Combining real-time data with science, technology and social media, ‘Radio Monsoon’ to boost safe fishing
A pilot project by a network of private and public institutions, with technological input from Bangalore has now shown that this is an eminently workable idea.
It’s called the Radio Monsoon, where fishermen talk waves! Simply put, this is what the project does, as explained by the brains behind it: “For a traditional fisherman on a small boat or a canoe, the state of the sea and the sky makes all the difference – fish or no fish, safety or risk to life.
To contribute to safe and better fishing, we disseminate regular forecasts on weather, wind, waves, currents, and fishing zones.” The medium used: small loudspeakers on the coast, over the Internet, by word of mouth or through a free phone number.
Listening to fishermen.
But this is a two-way process. “We listen to the fishers – what their own forecast is, what is it like out there in the sea when they go to fish everyday. We try to spot where these responses are coming from using the fishers’ own GPS sets. We process and give this feedback to the scientists – making a regular two way communication possible.”
The tech team in Bangalore is currently trying out an innovative, interactive platform to make the communication even simpler. Explained the team lead, Shruthi S., “We fit iPhones with a professional field reporting software, a set of specialist microphones, and wind shields for use on the windy coast. Our field reporter/s use this gadget to record the views of the fisherfolk in our test site and pass it on to our studio in Thiruvananthapuram.”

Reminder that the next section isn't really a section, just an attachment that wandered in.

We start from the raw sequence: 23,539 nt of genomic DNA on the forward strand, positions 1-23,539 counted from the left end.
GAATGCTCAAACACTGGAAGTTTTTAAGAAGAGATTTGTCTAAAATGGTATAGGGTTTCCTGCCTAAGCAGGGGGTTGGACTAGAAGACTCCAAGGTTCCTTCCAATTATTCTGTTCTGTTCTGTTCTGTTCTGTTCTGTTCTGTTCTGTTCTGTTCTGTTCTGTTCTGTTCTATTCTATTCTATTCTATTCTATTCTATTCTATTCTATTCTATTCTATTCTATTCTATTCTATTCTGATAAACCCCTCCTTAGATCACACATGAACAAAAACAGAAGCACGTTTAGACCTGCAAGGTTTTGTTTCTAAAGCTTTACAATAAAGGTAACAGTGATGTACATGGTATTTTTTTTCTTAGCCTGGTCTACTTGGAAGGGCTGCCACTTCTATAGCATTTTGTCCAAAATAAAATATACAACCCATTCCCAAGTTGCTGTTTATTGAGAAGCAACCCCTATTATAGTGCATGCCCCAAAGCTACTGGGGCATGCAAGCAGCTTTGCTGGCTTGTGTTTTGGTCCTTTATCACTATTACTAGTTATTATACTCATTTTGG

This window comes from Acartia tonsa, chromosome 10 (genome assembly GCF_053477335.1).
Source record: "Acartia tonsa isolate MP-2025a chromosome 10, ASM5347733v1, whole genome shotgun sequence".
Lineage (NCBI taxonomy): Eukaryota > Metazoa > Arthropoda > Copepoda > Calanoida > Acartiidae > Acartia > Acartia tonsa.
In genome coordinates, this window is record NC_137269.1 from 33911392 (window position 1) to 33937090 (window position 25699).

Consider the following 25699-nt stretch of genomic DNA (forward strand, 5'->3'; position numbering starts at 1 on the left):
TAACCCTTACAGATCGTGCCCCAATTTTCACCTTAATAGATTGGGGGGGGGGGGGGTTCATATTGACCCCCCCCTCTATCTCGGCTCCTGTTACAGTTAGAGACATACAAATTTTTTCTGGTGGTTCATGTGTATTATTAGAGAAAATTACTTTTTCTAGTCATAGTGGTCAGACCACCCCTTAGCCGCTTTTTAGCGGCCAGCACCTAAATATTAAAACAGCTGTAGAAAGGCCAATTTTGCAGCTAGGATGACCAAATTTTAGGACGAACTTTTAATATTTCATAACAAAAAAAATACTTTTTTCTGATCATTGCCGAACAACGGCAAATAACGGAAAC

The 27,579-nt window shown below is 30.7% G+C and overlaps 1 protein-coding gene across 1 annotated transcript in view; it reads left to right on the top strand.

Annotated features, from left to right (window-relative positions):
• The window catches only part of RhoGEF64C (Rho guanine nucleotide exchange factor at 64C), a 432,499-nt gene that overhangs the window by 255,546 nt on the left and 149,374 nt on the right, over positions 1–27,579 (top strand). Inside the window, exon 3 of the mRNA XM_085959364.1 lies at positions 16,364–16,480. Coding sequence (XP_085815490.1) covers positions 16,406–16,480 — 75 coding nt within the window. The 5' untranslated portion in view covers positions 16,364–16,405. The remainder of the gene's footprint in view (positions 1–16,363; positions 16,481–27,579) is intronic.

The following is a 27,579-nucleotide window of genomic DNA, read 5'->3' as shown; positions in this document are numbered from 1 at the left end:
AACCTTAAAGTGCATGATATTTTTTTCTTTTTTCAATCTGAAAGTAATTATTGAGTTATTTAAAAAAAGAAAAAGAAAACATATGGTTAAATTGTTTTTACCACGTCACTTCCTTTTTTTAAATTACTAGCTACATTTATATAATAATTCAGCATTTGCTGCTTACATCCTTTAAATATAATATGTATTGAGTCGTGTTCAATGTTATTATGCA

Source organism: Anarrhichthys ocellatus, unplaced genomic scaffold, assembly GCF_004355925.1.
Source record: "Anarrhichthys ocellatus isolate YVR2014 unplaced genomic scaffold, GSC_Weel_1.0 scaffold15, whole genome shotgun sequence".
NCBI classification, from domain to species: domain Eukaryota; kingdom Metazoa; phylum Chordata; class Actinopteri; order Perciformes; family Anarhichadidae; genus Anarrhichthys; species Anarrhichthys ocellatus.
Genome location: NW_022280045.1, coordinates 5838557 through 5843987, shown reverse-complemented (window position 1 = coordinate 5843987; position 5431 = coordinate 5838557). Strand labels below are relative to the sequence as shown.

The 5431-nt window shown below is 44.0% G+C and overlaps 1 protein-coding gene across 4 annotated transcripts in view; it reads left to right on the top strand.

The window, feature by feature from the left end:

The programmes are made in the studio and transferred to the Bangalore hub – for further dissemination. “We upload it in SoundCloud and to a dedicated server at Gramvaani, an IIT Delhi-based start-up. Now the fisherfolk can straightaway dial up the free phone number of the server, leave a missed call and get weather info, anytime they want.”
This was tested successfully and demonstrated recently at a workshop in Indian National Centre for Ocean Information Services (INCOIS).
At the village — Vizhinjam in Thiruvananthapuram was chosen for the pilot–, Radio Monsoon plays the narrowcasts downloaded from the server over mobile phones. This is amplified by portable speakers linked by Bluetooth. The tech interface for this is tested and tweaked in Bangalore.
The next step, as Shruthi informed, is to enable social media updates by the fisherfolk themselves.
“It could be Whatsapp, Twitter….even Facebook. We need to test on the ground first.”Once the six-month pilot is completed, the project intends to broadcast real-time relevant radio programmes over All India Radio.
A trained team of reporters / producers will be aided to set up their own community initiative. The project’s success is bound to be propel duplication in the coastal belt of Karnataka.
Besides INCOIS and Gramvaani, the project has data, technology and consultation support from the India Meteorological Department (IMD), the climate migration research group of the University of Sussex and a climate-knowledge sharing initiative supported by the Sussex Innovation Centre.
First Published in Deccan Herald, Bangalore, March 26, 2014
Photo Credit: AP File Photo. For Representation Purpose